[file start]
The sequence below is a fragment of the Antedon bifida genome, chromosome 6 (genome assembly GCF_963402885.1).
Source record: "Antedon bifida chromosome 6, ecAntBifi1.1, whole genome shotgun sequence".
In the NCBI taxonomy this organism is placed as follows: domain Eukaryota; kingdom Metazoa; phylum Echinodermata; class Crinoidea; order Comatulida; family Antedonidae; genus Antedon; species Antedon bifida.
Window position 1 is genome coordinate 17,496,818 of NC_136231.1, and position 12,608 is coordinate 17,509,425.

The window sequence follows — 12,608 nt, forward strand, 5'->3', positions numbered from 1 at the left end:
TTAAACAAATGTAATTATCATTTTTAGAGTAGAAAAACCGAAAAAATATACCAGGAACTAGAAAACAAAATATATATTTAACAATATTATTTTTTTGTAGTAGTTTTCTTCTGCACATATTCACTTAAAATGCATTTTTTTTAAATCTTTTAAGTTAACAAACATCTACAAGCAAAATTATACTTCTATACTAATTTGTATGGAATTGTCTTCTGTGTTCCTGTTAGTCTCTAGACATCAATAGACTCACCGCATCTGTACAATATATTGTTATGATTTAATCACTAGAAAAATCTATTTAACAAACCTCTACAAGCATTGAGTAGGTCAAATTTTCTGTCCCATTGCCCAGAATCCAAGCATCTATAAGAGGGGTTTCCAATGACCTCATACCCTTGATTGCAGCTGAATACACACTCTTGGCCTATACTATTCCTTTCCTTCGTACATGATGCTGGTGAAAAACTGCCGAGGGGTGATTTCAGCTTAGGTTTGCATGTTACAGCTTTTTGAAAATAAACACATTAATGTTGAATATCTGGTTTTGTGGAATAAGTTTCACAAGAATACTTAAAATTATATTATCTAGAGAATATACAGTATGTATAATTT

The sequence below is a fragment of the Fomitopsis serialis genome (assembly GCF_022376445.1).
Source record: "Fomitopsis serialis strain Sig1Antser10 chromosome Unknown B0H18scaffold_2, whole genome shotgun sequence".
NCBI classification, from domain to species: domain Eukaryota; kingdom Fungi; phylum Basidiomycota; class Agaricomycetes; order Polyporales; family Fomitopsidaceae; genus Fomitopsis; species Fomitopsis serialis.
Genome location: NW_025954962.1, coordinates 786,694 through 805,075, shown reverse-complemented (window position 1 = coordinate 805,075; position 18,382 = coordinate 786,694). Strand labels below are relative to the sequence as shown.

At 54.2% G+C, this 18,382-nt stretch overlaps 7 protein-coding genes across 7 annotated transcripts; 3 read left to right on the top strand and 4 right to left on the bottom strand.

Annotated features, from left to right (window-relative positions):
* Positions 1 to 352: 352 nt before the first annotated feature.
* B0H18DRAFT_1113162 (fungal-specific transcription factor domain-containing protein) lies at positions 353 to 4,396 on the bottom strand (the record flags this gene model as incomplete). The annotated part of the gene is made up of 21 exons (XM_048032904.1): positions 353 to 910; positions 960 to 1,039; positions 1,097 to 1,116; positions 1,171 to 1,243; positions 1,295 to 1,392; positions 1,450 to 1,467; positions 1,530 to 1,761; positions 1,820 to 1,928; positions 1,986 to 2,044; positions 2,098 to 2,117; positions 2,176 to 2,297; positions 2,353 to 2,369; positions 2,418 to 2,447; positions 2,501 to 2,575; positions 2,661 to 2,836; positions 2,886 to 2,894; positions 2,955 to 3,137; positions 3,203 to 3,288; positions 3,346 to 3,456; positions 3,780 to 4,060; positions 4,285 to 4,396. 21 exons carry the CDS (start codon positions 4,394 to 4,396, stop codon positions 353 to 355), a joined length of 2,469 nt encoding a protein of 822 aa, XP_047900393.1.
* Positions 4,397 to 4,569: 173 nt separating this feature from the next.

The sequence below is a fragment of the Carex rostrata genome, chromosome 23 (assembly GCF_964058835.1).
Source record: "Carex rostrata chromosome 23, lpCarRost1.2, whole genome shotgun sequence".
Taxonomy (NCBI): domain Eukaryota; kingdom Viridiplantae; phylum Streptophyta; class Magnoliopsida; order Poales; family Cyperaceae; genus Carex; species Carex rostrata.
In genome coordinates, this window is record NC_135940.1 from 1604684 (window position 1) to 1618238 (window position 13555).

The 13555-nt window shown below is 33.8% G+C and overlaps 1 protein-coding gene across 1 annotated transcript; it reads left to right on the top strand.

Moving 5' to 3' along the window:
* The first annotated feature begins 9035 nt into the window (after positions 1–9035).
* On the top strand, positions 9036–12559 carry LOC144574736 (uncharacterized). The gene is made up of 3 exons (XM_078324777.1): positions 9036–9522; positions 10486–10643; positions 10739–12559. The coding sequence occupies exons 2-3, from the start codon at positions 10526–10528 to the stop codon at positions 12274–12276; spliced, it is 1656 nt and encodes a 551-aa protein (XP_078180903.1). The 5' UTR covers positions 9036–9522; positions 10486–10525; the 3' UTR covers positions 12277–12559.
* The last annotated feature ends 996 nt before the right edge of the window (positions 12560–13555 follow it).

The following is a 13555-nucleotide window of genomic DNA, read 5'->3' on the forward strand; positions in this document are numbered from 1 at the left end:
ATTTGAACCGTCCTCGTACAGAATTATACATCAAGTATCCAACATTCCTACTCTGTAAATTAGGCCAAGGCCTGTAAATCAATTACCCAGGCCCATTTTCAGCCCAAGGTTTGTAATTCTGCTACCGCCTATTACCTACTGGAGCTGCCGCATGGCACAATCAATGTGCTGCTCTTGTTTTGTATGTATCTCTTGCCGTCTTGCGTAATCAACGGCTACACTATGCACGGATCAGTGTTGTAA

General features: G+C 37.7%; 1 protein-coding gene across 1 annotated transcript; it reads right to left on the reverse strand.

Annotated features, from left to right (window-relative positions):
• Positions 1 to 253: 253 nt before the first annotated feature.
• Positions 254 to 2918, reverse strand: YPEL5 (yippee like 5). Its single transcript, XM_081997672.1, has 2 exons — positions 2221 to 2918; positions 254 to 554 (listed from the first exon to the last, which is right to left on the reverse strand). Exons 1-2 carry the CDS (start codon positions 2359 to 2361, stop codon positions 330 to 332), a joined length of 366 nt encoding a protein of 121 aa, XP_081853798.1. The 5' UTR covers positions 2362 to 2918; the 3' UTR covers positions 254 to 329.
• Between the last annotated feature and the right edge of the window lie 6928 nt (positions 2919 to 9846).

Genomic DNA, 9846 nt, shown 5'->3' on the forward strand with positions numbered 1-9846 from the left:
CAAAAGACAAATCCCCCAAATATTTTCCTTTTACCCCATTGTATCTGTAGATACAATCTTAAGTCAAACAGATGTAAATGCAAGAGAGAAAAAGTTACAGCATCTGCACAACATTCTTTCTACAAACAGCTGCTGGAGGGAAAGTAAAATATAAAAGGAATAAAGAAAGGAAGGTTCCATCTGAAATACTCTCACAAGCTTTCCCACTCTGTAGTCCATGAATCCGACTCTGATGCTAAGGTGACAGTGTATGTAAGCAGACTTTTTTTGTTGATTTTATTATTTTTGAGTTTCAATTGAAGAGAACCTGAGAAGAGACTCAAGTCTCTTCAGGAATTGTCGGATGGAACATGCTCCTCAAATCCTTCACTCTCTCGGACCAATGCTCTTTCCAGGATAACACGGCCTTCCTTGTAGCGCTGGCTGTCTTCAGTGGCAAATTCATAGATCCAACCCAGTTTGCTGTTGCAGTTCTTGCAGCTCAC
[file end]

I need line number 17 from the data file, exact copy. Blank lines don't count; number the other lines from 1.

Source record: "Carex rostrata chromosome 23, lpCarRost1.2, whole genome shotgun sequence".